The historic Grand Theatre is once again going through a renaissance. The theatre, built in 1912 by Sir James Lougheed, was revitalized by Mark Lawes in 2006 when his artistic company purchased the space as the home for a merged entity known as Theatre Junction Grand. But following some difficulties, Theatre Junction is out and the space now operates as The Grand under a new non-profit board. The new CEO, Tony McGrath, says a new artistic model, overhauled business practices and diversity (of both art and people) are top of mind for the future of the venerable space.
McGrath fell in love with the Grand theatre after he attended his first show there in 2015. He was soon asked to join Theatre Junction Grand’s board, but couldn’t make that commitment due to his schedule. Instead, his wife and business partner Marcy Krafft filled the role and the pair offered the services of their company, Technique Adjustment Consulting, to the theatre on a pro bono basis. Though McGrath’s background is in the corporate world, when he was asked about a year ago to step in for three weeks as interim CEO, he says he couldn’t refuse.
“I don’t want to let [The Grand] disappear. I have a six-year-old granddaughter who lives with me up in Crescent Heights. I don’t think I could look her in the eye and say, when she asked me what happened to it, ‘I walked away from that opportunity and let it happen,’” he says.
Flash-forward nearly a year and McGrath is still the CEO, working with a tight-knit team who helped him host a run of prestigious shows and meet every financial milestone.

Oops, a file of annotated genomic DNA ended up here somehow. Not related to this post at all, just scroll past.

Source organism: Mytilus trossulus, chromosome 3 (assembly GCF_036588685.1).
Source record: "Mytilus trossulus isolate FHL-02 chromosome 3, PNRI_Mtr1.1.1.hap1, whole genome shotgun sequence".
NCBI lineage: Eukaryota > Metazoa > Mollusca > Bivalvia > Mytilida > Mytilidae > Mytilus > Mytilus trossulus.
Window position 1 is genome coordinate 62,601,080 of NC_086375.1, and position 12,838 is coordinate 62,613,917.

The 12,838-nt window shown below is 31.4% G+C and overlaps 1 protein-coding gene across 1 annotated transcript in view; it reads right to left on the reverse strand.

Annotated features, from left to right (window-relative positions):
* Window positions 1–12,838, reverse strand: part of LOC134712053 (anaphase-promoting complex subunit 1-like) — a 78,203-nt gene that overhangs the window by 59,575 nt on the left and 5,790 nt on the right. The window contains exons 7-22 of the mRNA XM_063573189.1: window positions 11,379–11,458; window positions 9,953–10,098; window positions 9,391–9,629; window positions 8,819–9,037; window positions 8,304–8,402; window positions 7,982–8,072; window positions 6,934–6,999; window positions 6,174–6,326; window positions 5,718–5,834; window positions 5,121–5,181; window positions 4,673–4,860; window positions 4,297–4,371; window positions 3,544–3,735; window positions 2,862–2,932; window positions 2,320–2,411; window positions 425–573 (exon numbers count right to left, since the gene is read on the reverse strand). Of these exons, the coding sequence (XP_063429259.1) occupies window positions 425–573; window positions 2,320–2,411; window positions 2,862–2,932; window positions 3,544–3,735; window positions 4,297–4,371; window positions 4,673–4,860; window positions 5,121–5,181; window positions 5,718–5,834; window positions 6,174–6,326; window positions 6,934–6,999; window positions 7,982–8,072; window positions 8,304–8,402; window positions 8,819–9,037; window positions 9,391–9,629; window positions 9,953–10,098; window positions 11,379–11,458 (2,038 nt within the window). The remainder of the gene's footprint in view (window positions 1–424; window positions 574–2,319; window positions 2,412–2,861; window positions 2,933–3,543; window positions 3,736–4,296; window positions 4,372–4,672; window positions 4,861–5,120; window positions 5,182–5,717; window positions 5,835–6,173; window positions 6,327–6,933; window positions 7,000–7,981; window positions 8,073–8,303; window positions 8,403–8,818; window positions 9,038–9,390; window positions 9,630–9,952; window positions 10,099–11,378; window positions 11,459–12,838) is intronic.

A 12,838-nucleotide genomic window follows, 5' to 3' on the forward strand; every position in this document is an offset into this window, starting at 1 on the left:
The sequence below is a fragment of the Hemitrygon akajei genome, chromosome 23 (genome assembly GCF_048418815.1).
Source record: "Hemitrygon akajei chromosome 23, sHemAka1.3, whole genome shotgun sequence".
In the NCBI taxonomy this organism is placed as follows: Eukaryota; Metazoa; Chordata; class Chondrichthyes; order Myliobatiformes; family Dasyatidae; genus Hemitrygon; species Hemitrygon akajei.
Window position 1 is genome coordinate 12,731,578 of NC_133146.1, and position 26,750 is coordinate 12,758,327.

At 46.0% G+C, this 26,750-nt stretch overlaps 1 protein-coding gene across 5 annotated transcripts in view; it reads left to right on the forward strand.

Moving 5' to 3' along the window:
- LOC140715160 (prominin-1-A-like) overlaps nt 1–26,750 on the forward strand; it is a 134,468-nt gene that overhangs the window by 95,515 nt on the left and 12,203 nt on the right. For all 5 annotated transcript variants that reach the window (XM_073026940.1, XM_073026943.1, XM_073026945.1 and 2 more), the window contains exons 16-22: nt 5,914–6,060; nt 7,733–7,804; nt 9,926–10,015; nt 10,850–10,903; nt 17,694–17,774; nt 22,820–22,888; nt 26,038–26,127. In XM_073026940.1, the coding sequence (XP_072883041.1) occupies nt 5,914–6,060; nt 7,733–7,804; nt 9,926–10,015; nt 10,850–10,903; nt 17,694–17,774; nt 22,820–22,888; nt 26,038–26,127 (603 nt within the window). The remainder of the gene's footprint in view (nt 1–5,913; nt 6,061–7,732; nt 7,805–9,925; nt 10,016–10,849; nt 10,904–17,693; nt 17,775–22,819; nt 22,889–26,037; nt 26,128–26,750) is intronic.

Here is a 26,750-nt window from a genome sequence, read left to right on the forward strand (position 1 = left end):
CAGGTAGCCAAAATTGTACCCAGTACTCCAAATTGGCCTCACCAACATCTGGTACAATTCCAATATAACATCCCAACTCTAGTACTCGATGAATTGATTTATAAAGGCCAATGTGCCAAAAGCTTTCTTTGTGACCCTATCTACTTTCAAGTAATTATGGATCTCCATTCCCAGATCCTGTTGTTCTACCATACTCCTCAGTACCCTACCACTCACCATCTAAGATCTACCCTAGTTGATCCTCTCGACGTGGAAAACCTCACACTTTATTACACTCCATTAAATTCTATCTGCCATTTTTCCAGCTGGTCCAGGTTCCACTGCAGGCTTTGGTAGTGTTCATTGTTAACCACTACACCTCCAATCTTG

Two theatre companies, Making Treaty 7 Cultural Society and Black Radish Theatre, now call The Grand home. In addition, McGrath hopes to entice renters from both the arts and the corporate world, as part of a business model where The Grand’s team will use revenue from private rentals and corporate donations to help subsidize the space for those who need assistance. “I will absolutely make it happen,” McGrath says. “That doesn’t mean I can always give it away. I will give it away to very small companies that really need help to perform in our theatre.”
McGrath will also save the theatre money with a radical new curatorial infrastructure. Rather than hire a full-time artistic director, The Grand will answer to a volunteer-run curatorial panel consisting of rotating members from across artistic disciplines and cultural backgrounds.
“This is not my theatre. The idea of the curatorial panel is that we make sure it’s everybody’s theatre,” says McGrath. “[That will include] greater diversity in gender, sexual orientation and ethnicity, and we’ll make sure our Indigenous brothers and sisters are involved … and even old white guys like me,” he laughs.
McGrath knows he needs to keep the momentum going. His plan is to “give the theatre back to Calgary” within a few years. That entails a strong successor, thriving operations, a repaired reputation and, ideally, sharing more of the tech and business sectors’ knowledge with artists. It’s no small task, but McGrath seems invigorated by the possibility of saving the theatre for Calgary’s future.